The Man of Numbers: Fibonacci's Arithmetic Revolution
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Leonardo of Pisa-better known today as Fibonacci-was the first Westerner to recognize the power of the Hindu-Arabic number system (featuring the numerals 0 through 9), which offered a much simpler method of calculation than the finger reckoning and cumbersome Roman numerals used at the time. His book Liberabbaci (The book of Calculation) remade the West as the dominant force in science, technology, and large-scale international commerce. Leonardo of Pisa is best known today for discovering the Fibonacci sequence of numbers appearing in biological structures throughout nature, but despite the ubiquity of his discoveries, he has largely slipped from the pages of history. Keith Devlin re-creates the life and enduring legacy of this brilliant yet overlooked mathematician.
Contents Cover Title Page Chapter 0. Your Days Are Numbered Chapter 1. A Bridge of Numbers Chapter 2. A Child of Pisa Chapter 3. A Mathematical Journey Chapter 4. Sources Chapter 5. Liber abbaci Chapter 6. Fame Chapter 7. The Fibonacci Aftermath Chapter 8. Whose Revolution? Chapter 9. Fibonacci’s Legacy—in Stone, Parchment, and Rabbits Acknowledgments Notes Footnotes Bibliography A Note on the Author By the Same Author Imprint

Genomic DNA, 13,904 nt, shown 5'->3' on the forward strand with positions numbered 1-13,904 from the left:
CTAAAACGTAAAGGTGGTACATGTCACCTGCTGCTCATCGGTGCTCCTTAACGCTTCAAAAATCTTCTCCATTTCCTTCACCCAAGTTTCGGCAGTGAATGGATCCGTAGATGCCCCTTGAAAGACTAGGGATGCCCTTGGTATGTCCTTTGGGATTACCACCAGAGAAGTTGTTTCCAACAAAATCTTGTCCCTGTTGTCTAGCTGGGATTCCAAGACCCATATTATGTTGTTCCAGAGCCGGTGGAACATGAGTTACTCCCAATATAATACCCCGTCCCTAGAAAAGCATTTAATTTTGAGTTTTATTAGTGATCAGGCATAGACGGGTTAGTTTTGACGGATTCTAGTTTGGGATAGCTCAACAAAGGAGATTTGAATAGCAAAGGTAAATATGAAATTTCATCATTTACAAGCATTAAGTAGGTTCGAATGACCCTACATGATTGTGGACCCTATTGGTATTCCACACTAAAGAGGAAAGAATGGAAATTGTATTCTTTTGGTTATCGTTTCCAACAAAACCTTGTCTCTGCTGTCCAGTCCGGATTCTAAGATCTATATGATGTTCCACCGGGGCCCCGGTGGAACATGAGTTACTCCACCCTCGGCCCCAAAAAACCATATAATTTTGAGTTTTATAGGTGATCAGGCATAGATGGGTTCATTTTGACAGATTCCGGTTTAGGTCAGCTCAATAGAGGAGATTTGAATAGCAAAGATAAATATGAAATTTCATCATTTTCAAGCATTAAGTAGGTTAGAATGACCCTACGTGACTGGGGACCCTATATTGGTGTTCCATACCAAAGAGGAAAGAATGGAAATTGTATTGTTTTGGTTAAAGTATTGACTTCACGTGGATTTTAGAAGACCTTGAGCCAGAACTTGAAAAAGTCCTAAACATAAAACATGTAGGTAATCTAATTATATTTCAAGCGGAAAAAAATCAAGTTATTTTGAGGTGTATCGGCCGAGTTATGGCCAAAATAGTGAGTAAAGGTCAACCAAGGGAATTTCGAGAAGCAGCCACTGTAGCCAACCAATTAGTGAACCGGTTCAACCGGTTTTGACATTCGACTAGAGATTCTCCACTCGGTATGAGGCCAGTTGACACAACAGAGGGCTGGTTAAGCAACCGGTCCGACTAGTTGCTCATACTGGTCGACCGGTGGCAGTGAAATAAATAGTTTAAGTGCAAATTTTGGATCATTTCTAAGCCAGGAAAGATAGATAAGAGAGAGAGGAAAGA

by scratching a wax tablet with a bone stylus, using the smooth side of the stylus as an eraser, both to correct errors and to clean the surface for further use. Almost certainly, Leonardo would have found computation using Roman numerals tedious. Arithmetic, particularly multiplication by repeated addition, was more speedily done with a counting board (abacus). After Leonardo had finished his preliminary instruction, his further education in mathematical matters would likely have been in a
cloisters and into the commercial world. Professional copy companies appeared, usually on the edges of the new universities—an early forerunner of today’s commercial photocopy shops. Some of them grew quite large; one early fifteenth-century copy shop in Florence employed forty-five lay copyists. Hand copying produced some attractive-looking manuscripts. With considerable time to devote to the task, the scribes, who in Leonardo’s day worked mainly for spiritual reward, developed elaborate
sixteenth century, shifting from handwritten to printed books as the primary means of publication changed from manuscript to printing.”12 In a similar vein, Kurt Vogel, in a highly regarded, authoritative article on Leonardo observed: In surveying Leonardo’s activity, one sees him decisively take the role of a pioneer in the revival of mathematics in the Christian West. Like no one before him he gave fresh consideration to the ancient knowledge and independently furthered it. In arithmetic he
through—the symbols that represent them.3 Our sense of numbers depends on the symbols, and we cannot divorce the symbols from the numbers they represent. Another remarkable thing about our number system is that using just the ten symbols (or digits) 0, 1, 2, 3, 4, 5, 6, 7, 8, 9, we can represent any of the infinitely many positive whole numbers. That efficiency is achieved by making use of the position each digit occupies. The rightmost digit in any number expression represents itself. The next